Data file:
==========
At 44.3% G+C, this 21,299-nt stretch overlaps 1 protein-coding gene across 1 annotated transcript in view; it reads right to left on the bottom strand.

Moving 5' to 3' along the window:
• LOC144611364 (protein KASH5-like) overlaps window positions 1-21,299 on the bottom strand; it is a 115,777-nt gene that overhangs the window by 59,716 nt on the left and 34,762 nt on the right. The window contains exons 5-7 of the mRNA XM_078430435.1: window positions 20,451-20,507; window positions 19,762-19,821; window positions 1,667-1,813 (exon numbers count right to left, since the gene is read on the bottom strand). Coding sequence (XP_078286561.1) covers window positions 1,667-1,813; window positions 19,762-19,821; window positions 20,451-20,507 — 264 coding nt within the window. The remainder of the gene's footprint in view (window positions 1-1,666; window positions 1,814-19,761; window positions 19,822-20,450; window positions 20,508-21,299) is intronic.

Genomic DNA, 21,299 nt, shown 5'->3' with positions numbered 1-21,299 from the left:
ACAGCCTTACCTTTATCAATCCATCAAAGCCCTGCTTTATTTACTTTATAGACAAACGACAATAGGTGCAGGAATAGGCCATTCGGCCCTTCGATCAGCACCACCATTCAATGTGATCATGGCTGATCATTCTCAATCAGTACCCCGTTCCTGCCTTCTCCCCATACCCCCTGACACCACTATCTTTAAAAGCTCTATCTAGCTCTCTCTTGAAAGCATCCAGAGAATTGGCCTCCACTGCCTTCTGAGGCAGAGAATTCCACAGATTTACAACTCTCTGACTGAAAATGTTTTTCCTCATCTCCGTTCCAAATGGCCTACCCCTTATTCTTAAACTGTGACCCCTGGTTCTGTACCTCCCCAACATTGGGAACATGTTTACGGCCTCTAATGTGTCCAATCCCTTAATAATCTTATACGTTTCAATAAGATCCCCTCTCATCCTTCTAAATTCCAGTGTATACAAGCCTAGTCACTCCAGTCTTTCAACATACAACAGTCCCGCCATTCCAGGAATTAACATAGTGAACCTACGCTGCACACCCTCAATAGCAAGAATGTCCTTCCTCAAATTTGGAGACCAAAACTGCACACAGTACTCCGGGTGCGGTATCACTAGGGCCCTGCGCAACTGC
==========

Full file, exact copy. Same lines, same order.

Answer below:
At 44.3% G+C, this 21,299-nt stretch overlaps 1 protein-coding gene across 1 annotated transcript in view; it reads right to left on the bottom strand.

Moving 5' to 3' along the window:
• LOC144611364 (protein KASH5-like) overlaps window positions 1-21,299 on the bottom strand; it is a 115,777-nt gene that overhangs the window by 59,716 nt on the left and 34,762 nt on the right. The window contains exons 5-7 of the mRNA XM_078430435.1: window positions 20,451-20,507; window positions 19,762-19,821; window positions 1,667-1,813 (exon numbers count right to left, since the gene is read on the bottom strand). Coding sequence (XP_078286561.1) covers window positions 1,667-1,813; window positions 19,762-19,821; window positions 20,451-20,507 — 264 coding nt within the window. The remainder of the gene's footprint in view (window positions 1-1,666; window positions 1,814-19,761; window positions 19,822-20,450; window positions 20,508-21,299) is intronic.

Genomic DNA, 21,299 nt, shown 5'->3' with positions numbered 1-21,299 from the left:
ACAGCCTTACCTTTATCAATCCATCAAAGCCCTGCTTTATTTACTTTATAGACAAACGACAATAGGTGCAGGAATAGGCCATTCGGCCCTTCGATCAGCACCACCATTCAATGTGATCATGGCTGATCATTCTCAATCAGTACCCCGTTCCTGCCTTCTCCCCATACCCCCTGACACCACTATCTTTAAAAGCTCTATCTAGCTCTCTCTTGAAAGCATCCAGAGAATTGGCCTCCACTGCCTTCTGAGGCAGAGAATTCCACAGATTTACAACTCTCTGACTGAAAATGTTTTTCCTCATCTCCGTTCCAAATGGCCTACCCCTTATTCTTAAACTGTGACCCCTGGTTCTGTACCTCCCCAACATTGGGAACATGTTTACGGCCTCTAATGTGTCCAATCCCTTAATAATCTTATACGTTTCAATAAGATCCCCTCTCATCCTTCTAAATTCCAGTGTATACAAGCCTAGTCACTCCAGTCTTTCAACATACAACAGTCCCGCCATTCCAGGAATTAACATAGTGAACCTACGCTGCACACCCTCAATAGCAAGAATGTCCTTCCTCAAATTTGGAGACCAAAACTGCACACAGTACTCCGGGTGCGGTATCACTAGGGCCCTGCGCAACTGC